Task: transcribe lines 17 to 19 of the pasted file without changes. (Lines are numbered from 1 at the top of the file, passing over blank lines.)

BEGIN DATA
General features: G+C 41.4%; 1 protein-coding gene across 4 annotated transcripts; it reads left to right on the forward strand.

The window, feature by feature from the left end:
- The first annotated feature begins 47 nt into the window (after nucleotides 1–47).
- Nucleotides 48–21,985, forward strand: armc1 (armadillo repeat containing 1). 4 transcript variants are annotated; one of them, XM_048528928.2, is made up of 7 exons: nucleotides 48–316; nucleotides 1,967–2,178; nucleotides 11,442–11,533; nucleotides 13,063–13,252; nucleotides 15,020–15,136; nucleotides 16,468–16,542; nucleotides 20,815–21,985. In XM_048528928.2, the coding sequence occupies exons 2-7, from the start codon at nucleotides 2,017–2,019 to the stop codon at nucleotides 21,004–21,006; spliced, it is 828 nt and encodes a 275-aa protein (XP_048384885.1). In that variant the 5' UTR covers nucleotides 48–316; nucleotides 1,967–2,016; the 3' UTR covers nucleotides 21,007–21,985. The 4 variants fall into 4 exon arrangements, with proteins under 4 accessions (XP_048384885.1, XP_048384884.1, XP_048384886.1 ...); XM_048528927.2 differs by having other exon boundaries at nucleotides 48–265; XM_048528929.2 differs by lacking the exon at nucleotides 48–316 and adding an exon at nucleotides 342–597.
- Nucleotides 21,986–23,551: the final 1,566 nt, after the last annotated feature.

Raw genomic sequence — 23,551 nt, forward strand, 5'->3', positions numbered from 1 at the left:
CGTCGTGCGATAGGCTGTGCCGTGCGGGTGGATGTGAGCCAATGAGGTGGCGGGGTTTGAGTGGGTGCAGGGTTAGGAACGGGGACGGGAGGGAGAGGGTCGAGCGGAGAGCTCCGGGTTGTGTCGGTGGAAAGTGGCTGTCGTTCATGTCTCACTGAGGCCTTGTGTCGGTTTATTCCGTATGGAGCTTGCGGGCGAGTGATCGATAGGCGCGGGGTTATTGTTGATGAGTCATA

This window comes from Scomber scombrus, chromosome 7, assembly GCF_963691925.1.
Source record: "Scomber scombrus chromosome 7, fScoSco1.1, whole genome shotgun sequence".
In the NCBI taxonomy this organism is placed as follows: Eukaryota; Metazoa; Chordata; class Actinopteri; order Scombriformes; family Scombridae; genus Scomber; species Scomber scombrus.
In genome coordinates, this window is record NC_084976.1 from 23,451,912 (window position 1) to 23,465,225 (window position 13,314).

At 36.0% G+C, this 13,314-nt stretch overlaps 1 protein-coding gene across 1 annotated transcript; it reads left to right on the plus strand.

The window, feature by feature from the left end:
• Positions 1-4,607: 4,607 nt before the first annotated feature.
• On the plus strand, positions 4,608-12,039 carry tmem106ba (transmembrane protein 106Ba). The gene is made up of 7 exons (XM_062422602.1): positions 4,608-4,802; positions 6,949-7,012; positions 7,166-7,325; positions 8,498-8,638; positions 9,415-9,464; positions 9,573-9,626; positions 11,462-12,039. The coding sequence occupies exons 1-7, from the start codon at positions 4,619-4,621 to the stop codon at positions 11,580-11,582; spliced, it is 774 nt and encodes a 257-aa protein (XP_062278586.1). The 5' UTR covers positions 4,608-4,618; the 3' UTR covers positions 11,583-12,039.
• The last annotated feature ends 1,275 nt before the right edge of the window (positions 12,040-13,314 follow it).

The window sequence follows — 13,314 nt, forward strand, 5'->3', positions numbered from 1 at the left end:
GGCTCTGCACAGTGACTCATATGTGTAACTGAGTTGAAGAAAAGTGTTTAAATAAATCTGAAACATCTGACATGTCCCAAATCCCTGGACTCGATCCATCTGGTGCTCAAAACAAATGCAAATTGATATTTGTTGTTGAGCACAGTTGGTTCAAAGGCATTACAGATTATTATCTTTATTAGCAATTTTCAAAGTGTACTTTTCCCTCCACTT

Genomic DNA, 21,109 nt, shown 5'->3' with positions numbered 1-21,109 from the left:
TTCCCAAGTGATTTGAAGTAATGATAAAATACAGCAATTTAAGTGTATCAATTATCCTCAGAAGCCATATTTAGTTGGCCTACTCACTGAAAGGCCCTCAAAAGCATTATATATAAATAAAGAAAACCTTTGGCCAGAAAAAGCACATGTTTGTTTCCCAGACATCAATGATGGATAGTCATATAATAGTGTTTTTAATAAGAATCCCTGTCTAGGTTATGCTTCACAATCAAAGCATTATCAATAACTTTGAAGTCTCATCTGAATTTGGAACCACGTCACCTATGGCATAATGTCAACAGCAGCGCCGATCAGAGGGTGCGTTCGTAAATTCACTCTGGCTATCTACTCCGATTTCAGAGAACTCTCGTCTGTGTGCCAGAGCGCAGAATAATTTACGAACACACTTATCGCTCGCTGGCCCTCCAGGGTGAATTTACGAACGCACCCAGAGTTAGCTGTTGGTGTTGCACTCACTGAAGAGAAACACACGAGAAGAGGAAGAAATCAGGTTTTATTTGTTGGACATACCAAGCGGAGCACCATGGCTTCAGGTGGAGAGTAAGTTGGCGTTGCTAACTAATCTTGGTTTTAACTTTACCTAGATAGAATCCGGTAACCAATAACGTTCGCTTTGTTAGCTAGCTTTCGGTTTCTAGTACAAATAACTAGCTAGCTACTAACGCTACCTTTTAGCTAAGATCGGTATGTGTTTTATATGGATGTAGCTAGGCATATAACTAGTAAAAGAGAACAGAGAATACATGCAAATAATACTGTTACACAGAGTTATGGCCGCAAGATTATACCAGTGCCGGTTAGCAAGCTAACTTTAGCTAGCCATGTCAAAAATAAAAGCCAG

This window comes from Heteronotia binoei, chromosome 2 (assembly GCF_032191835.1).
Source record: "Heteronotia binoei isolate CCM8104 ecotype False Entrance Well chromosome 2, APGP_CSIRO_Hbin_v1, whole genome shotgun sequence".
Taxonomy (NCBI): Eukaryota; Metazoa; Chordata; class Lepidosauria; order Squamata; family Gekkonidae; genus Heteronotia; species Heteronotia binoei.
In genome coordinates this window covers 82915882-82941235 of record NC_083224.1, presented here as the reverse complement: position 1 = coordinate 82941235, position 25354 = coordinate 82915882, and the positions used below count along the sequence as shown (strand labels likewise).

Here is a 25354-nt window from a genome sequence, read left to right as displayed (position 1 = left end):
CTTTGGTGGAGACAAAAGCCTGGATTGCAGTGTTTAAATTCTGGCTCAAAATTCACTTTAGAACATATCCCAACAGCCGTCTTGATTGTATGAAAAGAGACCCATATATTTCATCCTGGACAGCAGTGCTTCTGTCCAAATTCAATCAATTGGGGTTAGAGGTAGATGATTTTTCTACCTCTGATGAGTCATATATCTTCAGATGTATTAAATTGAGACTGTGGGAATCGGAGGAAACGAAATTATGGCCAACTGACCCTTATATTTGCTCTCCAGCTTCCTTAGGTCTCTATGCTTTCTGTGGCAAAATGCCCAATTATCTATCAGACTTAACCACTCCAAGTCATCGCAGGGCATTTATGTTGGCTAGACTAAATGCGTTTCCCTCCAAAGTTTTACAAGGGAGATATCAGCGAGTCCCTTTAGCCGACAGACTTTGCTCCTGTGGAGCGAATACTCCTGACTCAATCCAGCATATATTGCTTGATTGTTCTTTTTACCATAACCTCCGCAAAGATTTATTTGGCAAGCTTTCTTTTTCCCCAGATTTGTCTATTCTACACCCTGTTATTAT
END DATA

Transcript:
The window sequence follows — 13,314 nt, forward strand, 5'->3', positions numbered from 1 at the left end:
GGCTCTGCACAGTGACTCATATGTGTAACTGAGTTGAAGAAAAGTGTTTAAATAAATCTGAAACATCTGACATGTCCCAAATCCCTGGACTCGATCCATCTGGTGCTCAAAACAAATGCAAATTGATATTTGTTGTTGAGCACAGTTGGTTCAAAGGCATTACAGATTATTATCTTTATTAGCAATTTTCAAAGTGTACTTTTCCCTCCACTT

Genomic DNA, 21,109 nt, shown 5'->3' with positions numbered 1-21,109 from the left: